When President Joe Biden unveiled his infrastructure package — nicknamed the American Jobs Plan — he didn’t just lift the curtain on a proposal to improve the nation’s roads and expand broadband access. The package, if passed, would also represent one of the largest investments in housing the country has seen in many years.
As part of the $2.3 trillion infrastructure plan, the White House has earmarked $213 billion to go toward building, preserving and retrofitting more than 2 million homes across the country. In detailing the plan, the Biden administration noted that the nation is facing “a severe shortage of affordable housing options.”
Opponents of the plan, including Republican Senate Minority Leader Mitch McConnell, have called the broader infrastructure plan “the latest liberal wish-list.” But housing experts hailed the focus on housing.
The National Association of Realtors issued a statement in favor of proposal, with the major trade group saying it will work with Congress and the Biden administration to ensure the package is funded “responsibly.” The National Association of Home Builders welcomed the focus on affordable housing, while expressing concern about labor and tax provisions included in the plan.
How the infrastructure plan would invest in housing
Biden’s plan breaks down the investments in housing into the following components:
- Producing, preserving and retrofitting more than a million affordable housing units, via targeted tax credits, grants and rental assistance.
- Building or rehabilitating more than 500,000 homes for low- and middle-income home buyers, as laid out in the bipartisan Neighborhood Homes Investment Act.
- Creating a competitive grant program that would award funding to localities that eliminate “exclusionary zoning and harmful land use policies.”
- Investing $40 billion to address capital needs for existing public housing.
- Upgrading homes to be weatherized and energy efficient through a block grant program.
“They propose to do exactly what we should be doing, which is improve the economics of building and renovating affordable housing,” said Jim Parrott, a nonresident fellow at the Urban Institute, a Washington, D.C.-based center-left think tank, and owner of Parrott Ryan Advisors, a consulting firm that provides advice on housing-finance issues to financial institutions.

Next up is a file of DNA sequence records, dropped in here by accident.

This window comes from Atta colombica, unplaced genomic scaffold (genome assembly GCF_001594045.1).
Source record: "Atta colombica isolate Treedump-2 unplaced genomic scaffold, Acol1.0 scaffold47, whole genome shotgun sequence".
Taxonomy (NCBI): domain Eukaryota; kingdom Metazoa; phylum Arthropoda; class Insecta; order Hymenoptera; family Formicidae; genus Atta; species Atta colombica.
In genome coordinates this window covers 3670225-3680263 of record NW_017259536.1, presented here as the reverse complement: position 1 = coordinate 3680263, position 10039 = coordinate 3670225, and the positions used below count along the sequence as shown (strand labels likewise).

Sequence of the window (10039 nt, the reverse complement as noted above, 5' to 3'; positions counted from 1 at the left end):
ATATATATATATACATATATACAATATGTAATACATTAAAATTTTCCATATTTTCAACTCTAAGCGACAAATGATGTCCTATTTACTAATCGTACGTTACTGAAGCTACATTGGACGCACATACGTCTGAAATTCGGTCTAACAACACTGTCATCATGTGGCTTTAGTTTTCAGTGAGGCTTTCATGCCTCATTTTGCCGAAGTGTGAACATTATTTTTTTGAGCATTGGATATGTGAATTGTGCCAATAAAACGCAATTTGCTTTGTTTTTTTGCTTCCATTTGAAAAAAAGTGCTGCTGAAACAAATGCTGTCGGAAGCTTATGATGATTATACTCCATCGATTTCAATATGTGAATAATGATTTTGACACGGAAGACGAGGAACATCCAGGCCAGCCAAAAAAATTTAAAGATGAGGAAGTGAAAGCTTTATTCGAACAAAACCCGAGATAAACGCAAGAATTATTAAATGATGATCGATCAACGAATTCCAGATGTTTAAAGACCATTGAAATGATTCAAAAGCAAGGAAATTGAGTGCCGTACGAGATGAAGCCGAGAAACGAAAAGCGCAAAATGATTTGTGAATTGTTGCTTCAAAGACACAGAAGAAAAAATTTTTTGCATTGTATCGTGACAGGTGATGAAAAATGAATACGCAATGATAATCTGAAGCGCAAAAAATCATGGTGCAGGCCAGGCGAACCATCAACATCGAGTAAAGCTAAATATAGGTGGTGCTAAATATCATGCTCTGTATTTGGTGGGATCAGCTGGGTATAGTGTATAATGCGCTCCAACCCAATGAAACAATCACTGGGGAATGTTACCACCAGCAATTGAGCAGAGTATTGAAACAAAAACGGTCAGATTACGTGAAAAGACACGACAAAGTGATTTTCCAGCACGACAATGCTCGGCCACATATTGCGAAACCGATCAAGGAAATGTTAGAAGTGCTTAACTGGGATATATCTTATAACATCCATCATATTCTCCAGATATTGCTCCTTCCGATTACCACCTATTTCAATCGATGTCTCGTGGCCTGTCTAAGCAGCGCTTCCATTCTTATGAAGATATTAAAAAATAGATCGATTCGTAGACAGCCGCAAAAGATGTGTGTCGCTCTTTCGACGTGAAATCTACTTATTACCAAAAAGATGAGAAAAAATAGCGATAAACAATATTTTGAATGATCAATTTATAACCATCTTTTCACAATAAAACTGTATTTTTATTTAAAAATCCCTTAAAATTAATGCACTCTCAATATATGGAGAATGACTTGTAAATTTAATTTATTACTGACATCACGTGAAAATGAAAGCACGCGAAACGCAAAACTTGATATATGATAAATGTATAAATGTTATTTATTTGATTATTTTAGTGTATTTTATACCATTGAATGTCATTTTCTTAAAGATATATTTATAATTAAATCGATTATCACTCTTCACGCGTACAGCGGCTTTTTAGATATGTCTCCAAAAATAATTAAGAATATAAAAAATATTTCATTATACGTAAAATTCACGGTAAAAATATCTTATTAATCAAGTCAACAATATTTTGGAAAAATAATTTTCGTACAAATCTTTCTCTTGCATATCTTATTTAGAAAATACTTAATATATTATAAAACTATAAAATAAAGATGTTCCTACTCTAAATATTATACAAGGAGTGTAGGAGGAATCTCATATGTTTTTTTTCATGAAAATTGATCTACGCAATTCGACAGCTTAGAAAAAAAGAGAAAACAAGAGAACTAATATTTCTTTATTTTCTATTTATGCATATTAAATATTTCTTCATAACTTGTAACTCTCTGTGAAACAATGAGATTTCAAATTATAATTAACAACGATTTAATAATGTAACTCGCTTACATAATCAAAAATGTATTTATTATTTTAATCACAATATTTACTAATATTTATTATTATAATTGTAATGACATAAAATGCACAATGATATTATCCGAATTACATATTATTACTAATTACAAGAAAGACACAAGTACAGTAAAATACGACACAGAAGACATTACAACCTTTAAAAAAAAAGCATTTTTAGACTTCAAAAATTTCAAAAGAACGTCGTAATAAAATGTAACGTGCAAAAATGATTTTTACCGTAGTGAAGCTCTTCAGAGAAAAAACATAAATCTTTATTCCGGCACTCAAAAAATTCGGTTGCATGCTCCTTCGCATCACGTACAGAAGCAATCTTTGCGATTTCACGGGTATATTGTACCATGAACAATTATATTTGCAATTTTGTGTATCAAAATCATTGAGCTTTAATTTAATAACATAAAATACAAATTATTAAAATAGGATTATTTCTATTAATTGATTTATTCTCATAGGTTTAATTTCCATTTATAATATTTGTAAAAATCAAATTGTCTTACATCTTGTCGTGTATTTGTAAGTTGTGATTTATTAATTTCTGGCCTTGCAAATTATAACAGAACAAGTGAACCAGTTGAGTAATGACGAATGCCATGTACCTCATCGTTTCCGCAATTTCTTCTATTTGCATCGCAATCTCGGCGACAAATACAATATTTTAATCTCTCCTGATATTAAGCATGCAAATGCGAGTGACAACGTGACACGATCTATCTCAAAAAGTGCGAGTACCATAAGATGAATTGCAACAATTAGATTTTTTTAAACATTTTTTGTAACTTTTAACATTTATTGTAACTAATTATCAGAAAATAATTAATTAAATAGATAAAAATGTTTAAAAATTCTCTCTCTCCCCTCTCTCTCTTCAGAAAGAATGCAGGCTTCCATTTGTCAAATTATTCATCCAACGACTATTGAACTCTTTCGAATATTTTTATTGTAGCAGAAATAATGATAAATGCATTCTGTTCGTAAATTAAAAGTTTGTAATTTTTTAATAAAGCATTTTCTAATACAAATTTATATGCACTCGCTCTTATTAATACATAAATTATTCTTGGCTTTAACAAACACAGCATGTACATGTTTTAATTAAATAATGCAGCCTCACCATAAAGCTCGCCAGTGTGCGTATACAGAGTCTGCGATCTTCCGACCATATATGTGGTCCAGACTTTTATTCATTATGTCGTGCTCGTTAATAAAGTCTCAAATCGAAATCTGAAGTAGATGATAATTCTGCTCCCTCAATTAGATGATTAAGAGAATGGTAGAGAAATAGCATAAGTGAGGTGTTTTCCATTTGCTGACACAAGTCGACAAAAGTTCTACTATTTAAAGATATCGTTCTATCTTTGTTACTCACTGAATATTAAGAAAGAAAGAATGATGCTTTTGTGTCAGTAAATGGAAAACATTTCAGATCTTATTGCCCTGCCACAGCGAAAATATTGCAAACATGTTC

“This means using tax credits and grants to make this segment of the market profitable to serve, and using federal funding as a carrot to get local governments to remove barriers to building affordable housing in areas folks most want to live,” he added.
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Cowen analyst Jaret Seiberg noted that the support for the Neighborhood Homes Investment Act in particular came as a surprise. The legislation envisions creating a program modeled after the Low Income Housing Tax Credit. Under the bill, private developers could get tax credits for rehabilitating or replacing housing in low-income neighborhoods, particularly in inner cities and rural areas. Those homes would then be sold at no more than four times the median local household income.
“The idea is to turn vacant homes into places where people want to live,” Seiberg wrote, noting that Cowen had previously been less optimistic on the plan “because progressives worry about gentrification, which one could argue this may encourage.”
Where Biden’s housing plan could fall short
The $213 billion allocated for housing in Biden’s plan is “certainly the biggest proposal we’ve seen in a long time,” said Susan Popkin, director of the Urban Institute’s Housing Opportunities and Services Together (HOST) Initiative and a fellow in the Metropolitan Housing and Communities Policy Center.
But Popkin echoed concerns raised by others that elements of Biden’s plan may not meet the full needs of the American people. Some Democratic lawmakers, including Reps. Alexandria Ocasio-Cortez and Nydia Velazquez, both of New York, took issue with the $40 billion set aside for public housing, which they say wouldn’t even cover the full needs of the New York City Housing Authority, the Big Apple’s public housing operator.
Housing experts estimate that there is around $70 billion in capital needs across the country’s public housing projects, Popkin noted, adding that the figure is likely an underestimate. “It’s not enough to preserve what’s really a central resource in the United States,” Popkin said.
Some progressive lawmakers and organizers have called for the repeal of the Faircloth Amendment, which limits the construction of new public housing units, but the Biden plan did not include any changes to this policy. “Right now only one in four people who applies for housing assistance gets it,” Popkin said.
“The population of people who need it is growing, and we are not ready to meet that need,” she said. “What we do have that is available is in poor condition and is in need of major renovation and new development.”
‘The problem is that local communities impose these zoning limits because voters in those neighborhoods demand them.’
— Cowen analyst Jaret Seiberg
Other observers, meanwhile, were skeptical of efforts to repeal local zoning regulations. In past congressional hearings, both Democratic and Republican lawmakers have signaled their openness to reconsidering local rules that prohibit or slow the construction of new housing, particularly multifamily buildings.
But the proposal laid out by the White House only suggests vague incentives to encourage local policymakers to rewrite their rules.
“The problem is that local communities impose these zoning limits because voters in those neighborhoods demand them,” Seiberg wrote, adding that federal lawmakers would need to be more aggressive to gain traction there.
“The federal government forced states to raise the drinking age to 21 by threatening to withhold highway funding,” he said. “It would require something similarly massive to produce change.”